(CNN Business) — Apple will not allow Fortnite to return to its devices until its legal battle with video game maker Epic Games has fully concluded, potentially delaying its return to iPhones for several years.
An Apple attorney said the company “has exercised its discretion not to reset Epic’s developer program account at this time” in response to a request from the video game maker to do so, according to a letter sent to Epic’s attorney and tweeted by the CEO of the company, Tim Sweeney, Wednesday.
“Additionally, Apple will not consider any request for reinstatement until the district court’s ruling is final and unappealable,” the letter from Apple’s attorney said, as a copy was provided to CNN Business by Epic.
Months of judicial battle
The move further intensifies a months-long court battle between the two companies over Apple’s rules for its App Store and suggests that the popular game will not return to iOS devices until the end of an appeals process. Sweeney said in a tweet that the process could take up to five years.
A California judge ruled earlier this month that Apple can no longer prohibit app developers from directing users to payment options outside of the App Store. However, the judge did not declare the iPhone maker a monopoly and ruled that it had the right to remove Fortnite from its devices. Epic appealed the decision.
Apple first banned Fortnite from the App Store in August last year for breaking its rules on in-app payments on the iPhone by providing users with an alternative. The removal prompted Epic Games to file what appeared to be a largely premeditated lawsuit.
In a contentious trial that lasted most of May, Epic argued that the App Store was a monopoly because it is the only way to access hundreds of millions of iPhone users, and that Apple hurt competition by banning other app stores or payment methods on your devices.
Apple sought to undermine that argument by noting that the iPhone is one of several devices that Fortnite users can play on and purchase their V-bucks in-game coins, including Android smartphones (Epic is fighting a similar lawsuit against Google) and video game consoles such as the PlayStation and Xbox, many of which also do not allow alternative payment methods and charge similar fees.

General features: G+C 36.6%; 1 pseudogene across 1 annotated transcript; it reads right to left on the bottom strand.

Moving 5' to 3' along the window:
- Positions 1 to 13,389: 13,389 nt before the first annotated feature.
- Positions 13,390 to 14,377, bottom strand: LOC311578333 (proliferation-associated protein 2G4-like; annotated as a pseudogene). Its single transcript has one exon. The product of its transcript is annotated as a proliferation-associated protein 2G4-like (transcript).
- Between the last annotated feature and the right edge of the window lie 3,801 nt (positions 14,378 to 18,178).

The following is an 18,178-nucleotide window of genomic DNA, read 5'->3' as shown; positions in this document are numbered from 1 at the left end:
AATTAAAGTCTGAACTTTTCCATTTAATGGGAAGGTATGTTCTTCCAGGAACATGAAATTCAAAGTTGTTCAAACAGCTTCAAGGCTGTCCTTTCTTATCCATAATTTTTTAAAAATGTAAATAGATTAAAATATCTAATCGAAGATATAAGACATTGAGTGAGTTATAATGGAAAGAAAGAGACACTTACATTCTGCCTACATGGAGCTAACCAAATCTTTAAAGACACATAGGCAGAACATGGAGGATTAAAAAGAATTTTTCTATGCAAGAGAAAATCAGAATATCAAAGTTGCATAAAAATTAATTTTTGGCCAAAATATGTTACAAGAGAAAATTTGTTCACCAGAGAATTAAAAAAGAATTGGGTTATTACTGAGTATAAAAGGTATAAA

On a series of tweets published on Wednesday, Sweeney criticized what he called “another extraordinary anti-competitive measure by Apple” and implied that the company did not keep its word.
“Apple lied,” he said, citing earlier statements in which Apple said it would welcome Epic back if it agreed to follow the same rules as everyone else on the App Store. “Epic agreed, and now Apple has backed down in yet another abuse of its monopoly power over a billion users.”
An Apple spokesperson declined to comment on Sweeney’s tweets, but directed CNN Business to parts of the court’s decision where the judge ruled in Apple’s favor.
“With more than 30 million registered iOS developers, it is not particularly surprising, nor necessarily dire, that Apple does not negotiate terms in general,” the judge wrote.
Sweeney promised on Wednesday that Epic will continue to pressure Apple.
“We will keep fighting,” he said on Twitter. “The need for regulatory and legislative action is clearer than ever.”
George is Digismak’s reported cum editor with 13 years of experience in Journalism